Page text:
Powerful tips for great parent-child communication
I witnessed two beautiful parent-child conversations over the weekend. An open-minded mother of a 15-year-old girl was okay discussing with her child, their common liking towards the book, Fifty Shades of Grey.
On the other hand, I met this over loving mother and son duo. They were traversing the difficult phase of kids growing into teens, with predictable awkward references towards long hair, forbidden speedy bike rides, and the nagging of grown up kids to eat well.
I held myself back from dishing out some advice to that distraught mother. I knew my chance was gleefully waiting here for me. And so, at the first chance I got, I penned down my observations as ‘this’ blog post for all parents out there!
Parents traversing difficult equations with their kids, I feel for you. Here are some communication tricks that will help you build a beautiful communicative environment with your kids. This is for parents with not just teenage kids, but for those with little munchkins as well.
- Practice ‘involved’ listening with your kids, without distractions: Put aside those mobile phones, laptops, and other devices, when your child s trying to tell you something. Put your TV on mute when they are saying something. Be it some random story about his friend or a story about your teenage daughter’s friend’s mother, you need to listen to them intently. That’s when they know that they can always come and talk to you and also that you genuinely care about their day.
- Be honest: If you are truly busy in some chores, or are too tired to talk, tell your kids that openly. If you don’t be honest with them or worse feign interest in their talks, how will they trust the rest of the world? It is okay to tell your kids that you need time off and that you will talk to them in half an hour. Don’t make the delay too long though. And don’t keep it vague. ‘One day’ we will talk or ‘soon’ we will talk or ‘at an appropriate time’ we will talk, does not cut ice.
- Keep those small “conversation” promises: If you tell them that you will talk to them in a bit, put aside whatever you were doing, snap out of your zoning out time and keep your chat date with your kids. Mean what you say. That you will keep your promise and truly listen to them at the promised hour creates bridges of trust.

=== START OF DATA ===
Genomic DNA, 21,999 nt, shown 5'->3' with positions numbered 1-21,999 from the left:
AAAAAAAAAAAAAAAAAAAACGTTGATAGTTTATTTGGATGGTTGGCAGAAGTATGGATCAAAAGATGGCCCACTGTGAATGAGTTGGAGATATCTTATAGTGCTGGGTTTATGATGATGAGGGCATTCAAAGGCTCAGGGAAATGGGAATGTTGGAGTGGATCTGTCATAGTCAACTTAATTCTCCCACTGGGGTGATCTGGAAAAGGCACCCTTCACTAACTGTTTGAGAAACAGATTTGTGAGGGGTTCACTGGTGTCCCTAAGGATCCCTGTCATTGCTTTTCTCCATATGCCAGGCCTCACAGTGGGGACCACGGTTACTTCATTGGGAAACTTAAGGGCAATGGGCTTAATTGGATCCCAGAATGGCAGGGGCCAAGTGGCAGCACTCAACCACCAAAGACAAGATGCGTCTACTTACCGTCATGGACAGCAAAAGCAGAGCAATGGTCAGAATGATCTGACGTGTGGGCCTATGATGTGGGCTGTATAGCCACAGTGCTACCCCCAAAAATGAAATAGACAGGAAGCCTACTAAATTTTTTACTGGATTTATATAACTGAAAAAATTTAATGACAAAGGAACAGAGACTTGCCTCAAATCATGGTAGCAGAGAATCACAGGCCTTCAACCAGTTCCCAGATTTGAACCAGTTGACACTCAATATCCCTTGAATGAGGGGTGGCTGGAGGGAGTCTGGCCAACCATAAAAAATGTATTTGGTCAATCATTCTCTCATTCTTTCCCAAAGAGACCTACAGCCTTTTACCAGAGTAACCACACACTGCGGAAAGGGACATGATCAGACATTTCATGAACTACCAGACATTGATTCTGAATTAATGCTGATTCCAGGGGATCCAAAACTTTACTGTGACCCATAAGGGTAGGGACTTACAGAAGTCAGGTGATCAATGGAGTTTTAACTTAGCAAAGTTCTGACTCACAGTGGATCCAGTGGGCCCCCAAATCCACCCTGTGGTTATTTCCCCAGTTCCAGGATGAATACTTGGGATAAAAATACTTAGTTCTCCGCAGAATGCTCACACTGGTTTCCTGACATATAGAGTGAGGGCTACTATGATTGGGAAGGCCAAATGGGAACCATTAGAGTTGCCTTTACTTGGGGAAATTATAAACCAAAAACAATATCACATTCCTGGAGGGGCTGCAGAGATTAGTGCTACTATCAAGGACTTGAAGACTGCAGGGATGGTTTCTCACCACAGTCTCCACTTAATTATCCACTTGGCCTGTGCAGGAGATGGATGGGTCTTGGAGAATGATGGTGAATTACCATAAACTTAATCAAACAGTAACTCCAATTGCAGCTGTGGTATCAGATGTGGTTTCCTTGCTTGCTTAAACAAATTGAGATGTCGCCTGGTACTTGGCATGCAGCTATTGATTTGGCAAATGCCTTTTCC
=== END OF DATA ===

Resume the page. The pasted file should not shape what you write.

- Be lighthearted for them: Your kids learn from you. When they see you approaching ideas with an open mind and a light heart, they will learn to do that and take things in their stride in life. So be kind, funny and respectful. In rare situations when you cannot do that, respectfully tell them that you are having a really bad day. They will understand and love you more for being honest and wearing a smile, no matter what.
- Understand their true need: Sometimes, the things your kids tell you could just be to understand how you think. Under the stories, might be lurking questions for your approval. Watch out for them! ‘Are you going somewhere’ might mean “I need to talk’. ‘Am I looking good’, might mean ‘I am a little low on confidence’. Read between the lines. Understand their true need.
- Be their chat buddy: When things are relaxed and everyone is chilling out at home, engage your kids in conversations. Share your goofy stories with them so that they feel like opening up and sharing their stories with you.
- Let them breathe: They may be going wrong with their choices and decisions. If you learn that through your conversations with them, please, pretty please (againt all parental instincts), refrain from being preachy. Do not stomp them with your admonitions. Let them find that friend in you whom they can confide in. Give them confidence. Let them breath. Whatever is going wrong has to turn around and become right. But first, let them breath. You will get your turn to talk them through things and see a better perspective, once you build a rhythmic, patient, bond with them.
Want more of some hard-core conversation tips? Watch our videos on Effective Communication module.